Na­ture, nur­ture and com­mu­nity

The Amherst News - - OPINION - Shirley Hallee Shirley Hallee is a free­lance writer liv­ing in Amherst. Her col­umn ap­pears weekly in the Amherst News.


Re­cently a se­ries of farewells took place cel­e­brat­ing the life of United States Se­na­tor John McCain. The cer­e­monies, ac­tu­ally pre-planned by McCain, re­flected the strength and char­ac­ter of the man. In the few days prior to his burial we were re­minded of his brav­ery, strength, and re­silience dur­ing the pe­riod of time when he was cap­tured and held as a pris­oner of war.

Even though he was not ex­pected to sur­vive the in­juries af­ter eject­ing from his plane, he not only sur­vived but is cred­ited with help­ing oth­ers through that dif­fi­cult time. He was of­fered an early re­lease but de­clined and in­di­cated that those who had been held longer than him must be freed first. He paid a price for that form of re­sis­tance.

In a pe­riod of a few days – from the time of the McCain’s death through the var­i­ous ser­vices held in mem­ory of his life - it be­came ap­par­ent he was a per­son com­mit­ted to serv­ing the greater good. He was a mem­ber of the hu­man com­mu­nity. How much of his strength of char­ac­ter re­sulted from na­ture? How much was from nu­ture, and what im­pact did his sense of com­mu­nity have on how he lived his life?

McCain’s grand­fa­ther and fa­ther were four-star ad­mi­rals in the navy so there was a tra­di­tion of serv­ing his coun­try through mil­i­tary ser­vice. The sit­u­a­tion that took the man be­yond what might have been part of the nur­ture as­pect of life was his sur­vival as a cap­tured pris­oner of war. Sur­vival be­came the fo­cus and pri­or­ity McCain and his fel­low pris­on­ers.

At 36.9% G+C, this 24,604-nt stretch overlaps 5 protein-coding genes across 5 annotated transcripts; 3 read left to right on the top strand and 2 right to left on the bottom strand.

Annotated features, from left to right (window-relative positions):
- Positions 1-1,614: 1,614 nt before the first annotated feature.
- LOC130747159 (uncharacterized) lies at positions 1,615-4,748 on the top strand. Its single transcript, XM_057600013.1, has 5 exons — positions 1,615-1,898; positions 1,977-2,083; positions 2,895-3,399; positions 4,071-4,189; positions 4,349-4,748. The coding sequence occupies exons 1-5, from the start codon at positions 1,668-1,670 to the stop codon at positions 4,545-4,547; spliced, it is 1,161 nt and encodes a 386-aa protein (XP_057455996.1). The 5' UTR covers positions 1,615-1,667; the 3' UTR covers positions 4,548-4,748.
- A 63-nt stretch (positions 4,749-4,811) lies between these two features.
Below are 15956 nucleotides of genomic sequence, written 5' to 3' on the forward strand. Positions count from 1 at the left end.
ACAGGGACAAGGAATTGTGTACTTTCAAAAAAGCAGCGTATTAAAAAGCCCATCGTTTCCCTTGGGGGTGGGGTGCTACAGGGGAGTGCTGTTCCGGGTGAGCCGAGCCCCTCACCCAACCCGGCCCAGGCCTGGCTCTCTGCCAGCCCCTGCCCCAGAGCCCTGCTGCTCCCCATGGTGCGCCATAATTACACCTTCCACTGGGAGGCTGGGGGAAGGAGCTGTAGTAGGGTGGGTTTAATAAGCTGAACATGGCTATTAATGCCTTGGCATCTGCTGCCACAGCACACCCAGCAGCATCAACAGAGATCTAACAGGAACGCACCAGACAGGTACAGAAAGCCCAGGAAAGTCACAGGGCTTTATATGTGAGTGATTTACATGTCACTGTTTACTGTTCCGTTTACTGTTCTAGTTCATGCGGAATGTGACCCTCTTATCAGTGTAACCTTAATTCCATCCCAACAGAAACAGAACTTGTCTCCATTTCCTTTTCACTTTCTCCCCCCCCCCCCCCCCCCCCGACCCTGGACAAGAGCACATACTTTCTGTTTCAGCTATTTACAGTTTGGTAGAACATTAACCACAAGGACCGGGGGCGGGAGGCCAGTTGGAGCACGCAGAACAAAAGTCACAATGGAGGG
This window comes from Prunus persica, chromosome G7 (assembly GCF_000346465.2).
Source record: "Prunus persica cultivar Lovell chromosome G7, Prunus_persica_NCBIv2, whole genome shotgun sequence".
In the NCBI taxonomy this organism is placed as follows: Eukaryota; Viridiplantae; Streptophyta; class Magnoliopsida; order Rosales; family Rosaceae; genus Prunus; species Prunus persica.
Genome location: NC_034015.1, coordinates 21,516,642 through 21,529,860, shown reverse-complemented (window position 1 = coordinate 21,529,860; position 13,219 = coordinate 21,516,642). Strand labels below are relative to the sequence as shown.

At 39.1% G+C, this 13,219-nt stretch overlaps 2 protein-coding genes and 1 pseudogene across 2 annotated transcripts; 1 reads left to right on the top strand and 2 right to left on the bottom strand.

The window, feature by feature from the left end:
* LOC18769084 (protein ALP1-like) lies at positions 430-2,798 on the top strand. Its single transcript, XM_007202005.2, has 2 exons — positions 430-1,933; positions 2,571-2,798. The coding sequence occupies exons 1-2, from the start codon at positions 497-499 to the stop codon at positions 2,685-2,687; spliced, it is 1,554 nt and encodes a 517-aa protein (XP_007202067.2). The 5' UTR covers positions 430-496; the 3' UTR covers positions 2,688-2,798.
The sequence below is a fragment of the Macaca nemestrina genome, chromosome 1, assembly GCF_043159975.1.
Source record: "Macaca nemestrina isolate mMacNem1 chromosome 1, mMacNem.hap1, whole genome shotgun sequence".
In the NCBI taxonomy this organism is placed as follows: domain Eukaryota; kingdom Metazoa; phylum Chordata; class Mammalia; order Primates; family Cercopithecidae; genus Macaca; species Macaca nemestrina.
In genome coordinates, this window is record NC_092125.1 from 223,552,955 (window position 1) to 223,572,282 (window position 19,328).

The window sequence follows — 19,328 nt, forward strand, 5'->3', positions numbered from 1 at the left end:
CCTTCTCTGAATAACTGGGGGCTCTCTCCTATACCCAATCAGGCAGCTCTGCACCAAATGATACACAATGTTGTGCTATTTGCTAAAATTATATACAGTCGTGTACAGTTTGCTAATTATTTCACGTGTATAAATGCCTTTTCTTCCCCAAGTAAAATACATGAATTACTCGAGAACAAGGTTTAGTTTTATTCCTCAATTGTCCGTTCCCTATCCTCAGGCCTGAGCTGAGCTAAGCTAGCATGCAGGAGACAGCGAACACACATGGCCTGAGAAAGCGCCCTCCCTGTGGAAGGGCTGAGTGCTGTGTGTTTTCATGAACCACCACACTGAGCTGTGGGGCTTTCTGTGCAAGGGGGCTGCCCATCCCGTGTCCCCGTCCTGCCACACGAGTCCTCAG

Jour­nal­ist Se­bas­tian Junger has writ­ten a book en­ti­tled Tribe. He re­counts how early civ­i­liza­tions sur­vived through co-op­er­a­tion, and then points to sit­u­a­tions in mod­ern times where pop­u­la­tions got through hor­ri­ble con­di­tions by help­ing each other. Sur­vival de­pended on “hav­ing each other’s back” and by shar­ing food, warmth, and shel­ter. He re­counts how peo­ple deal­ing with wars, hur­ri­canes, earth­quakes, and min­ing dis­as­ters sup­port each other...thus, sur­vive.

McCain would have ex­pe­ri­enced the nur­tur­ing from his par­ents and grand­par­ents. He also would have been “nur­tured” by his fel­low pris­on­ers of war even though much of the com­mu­ni­ca­tion would have been done by the tap­ping of code. Still, his sur­vival also was de­pen­dent on his own in­ner strength.

McCain had a very strong sense of com­mu­nity. Part of this sense might have been from his up­bring­ing, and a good por­tion prob­a­bly came from his life ex­pe­ri­ences. Ev­i­dence of that sense of com­mu­nity ap­peared when he cast his vote against party lines and voted against the repeal of Obama Care.

U.S. Pres­i­dent Don­ald Trump’s will­ing­ness to take health care from his cit­i­zens would in­di­cate he does not have a sense of com­mu­nity. His iso­la­tion­ist at­ti­tude in­di­cates a lack of com­mu­nity at a global level. His re­cent state­ment re­gard­ing un­will­ing­ness to com­pro­mise re­gard­ing free trade with Canada in­di­cates that he does not wish to be part of a larger com­mu­nity.

I am writ­ing this well ahead of the time it will be pub­lished. Much can hap­pen in that time. I ex­pect John McCain’s legacy might have some im­pact on the Repub­li­can con­gress. I sus­pect it will not have much im­pact on the Amer­i­can pres­i­dent. He doesn’t have the na­ture, nu­ture, or sense of com­mu­nity that was within John McCain.

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